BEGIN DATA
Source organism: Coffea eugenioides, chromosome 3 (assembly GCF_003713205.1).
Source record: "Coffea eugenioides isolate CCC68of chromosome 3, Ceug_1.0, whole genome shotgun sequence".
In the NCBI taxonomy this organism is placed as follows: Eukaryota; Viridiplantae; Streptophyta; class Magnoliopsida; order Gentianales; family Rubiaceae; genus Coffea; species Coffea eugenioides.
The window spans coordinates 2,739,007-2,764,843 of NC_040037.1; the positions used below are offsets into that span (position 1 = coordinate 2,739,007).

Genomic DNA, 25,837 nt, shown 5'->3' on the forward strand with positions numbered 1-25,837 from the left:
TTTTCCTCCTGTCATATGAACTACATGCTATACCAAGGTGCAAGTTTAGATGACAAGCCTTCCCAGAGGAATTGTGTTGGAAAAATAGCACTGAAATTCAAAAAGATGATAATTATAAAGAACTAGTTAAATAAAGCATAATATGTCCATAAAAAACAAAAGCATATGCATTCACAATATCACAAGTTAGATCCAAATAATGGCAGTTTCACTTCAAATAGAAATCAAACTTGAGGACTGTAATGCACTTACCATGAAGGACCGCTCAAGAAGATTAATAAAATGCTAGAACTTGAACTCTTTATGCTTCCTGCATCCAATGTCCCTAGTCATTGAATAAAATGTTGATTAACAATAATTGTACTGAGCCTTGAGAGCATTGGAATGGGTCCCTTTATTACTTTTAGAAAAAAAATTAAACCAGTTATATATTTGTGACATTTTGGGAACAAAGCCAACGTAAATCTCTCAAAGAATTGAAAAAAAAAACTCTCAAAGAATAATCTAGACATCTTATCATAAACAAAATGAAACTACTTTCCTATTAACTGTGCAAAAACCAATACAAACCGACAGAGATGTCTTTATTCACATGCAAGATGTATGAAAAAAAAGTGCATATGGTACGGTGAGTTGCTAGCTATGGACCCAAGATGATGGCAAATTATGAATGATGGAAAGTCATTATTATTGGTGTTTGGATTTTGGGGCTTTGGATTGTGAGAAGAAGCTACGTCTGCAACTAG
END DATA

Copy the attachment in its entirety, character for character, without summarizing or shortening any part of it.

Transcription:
Source organism: Coffea eugenioides, chromosome 3 (assembly GCF_003713205.1).
Source record: "Coffea eugenioides isolate CCC68of chromosome 3, Ceug_1.0, whole genome shotgun sequence".
In the NCBI taxonomy this organism is placed as follows: Eukaryota; Viridiplantae; Streptophyta; class Magnoliopsida; order Gentianales; family Rubiaceae; genus Coffea; species Coffea eugenioides.
The window spans coordinates 2,739,007-2,764,843 of NC_040037.1; the positions used below are offsets into that span (position 1 = coordinate 2,739,007).

Genomic DNA, 25,837 nt, shown 5'->3' on the forward strand with positions numbered 1-25,837 from the left:
TTTTCCTCCTGTCATATGAACTACATGCTATACCAAGGTGCAAGTTTAGATGACAAGCCTTCCCAGAGGAATTGTGTTGGAAAAATAGCACTGAAATTCAAAAAGATGATAATTATAAAGAACTAGTTAAATAAAGCATAATATGTCCATAAAAAACAAAAGCATATGCATTCACAATATCACAAGTTAGATCCAAATAATGGCAGTTTCACTTCAAATAGAAATCAAACTTGAGGACTGTAATGCACTTACCATGAAGGACCGCTCAAGAAGATTAATAAAATGCTAGAACTTGAACTCTTTATGCTTCCTGCATCCAATGTCCCTAGTCATTGAATAAAATGTTGATTAACAATAATTGTACTGAGCCTTGAGAGCATTGGAATGGGTCCCTTTATTACTTTTAGAAAAAAAATTAAACCAGTTATATATTTGTGACATTTTGGGAACAAAGCCAACGTAAATCTCTCAAAGAATTGAAAAAAAAAACTCTCAAAGAATAATCTAGACATCTTATCATAAACAAAATGAAACTACTTTCCTATTAACTGTGCAAAAACCAATACAAACCGACAGAGATGTCTTTATTCACATGCAAGATGTATGAAAAAAAAGTGCATATGGTACGGTGAGTTGCTAGCTATGGACCCAAGATGATGGCAAATTATGAATGATGGAAAGTCATTATTATTGGTGTTTGGATTTTGGGGCTTTGGATTGTGAGAAGAAGCTACGTCTGCAACTAG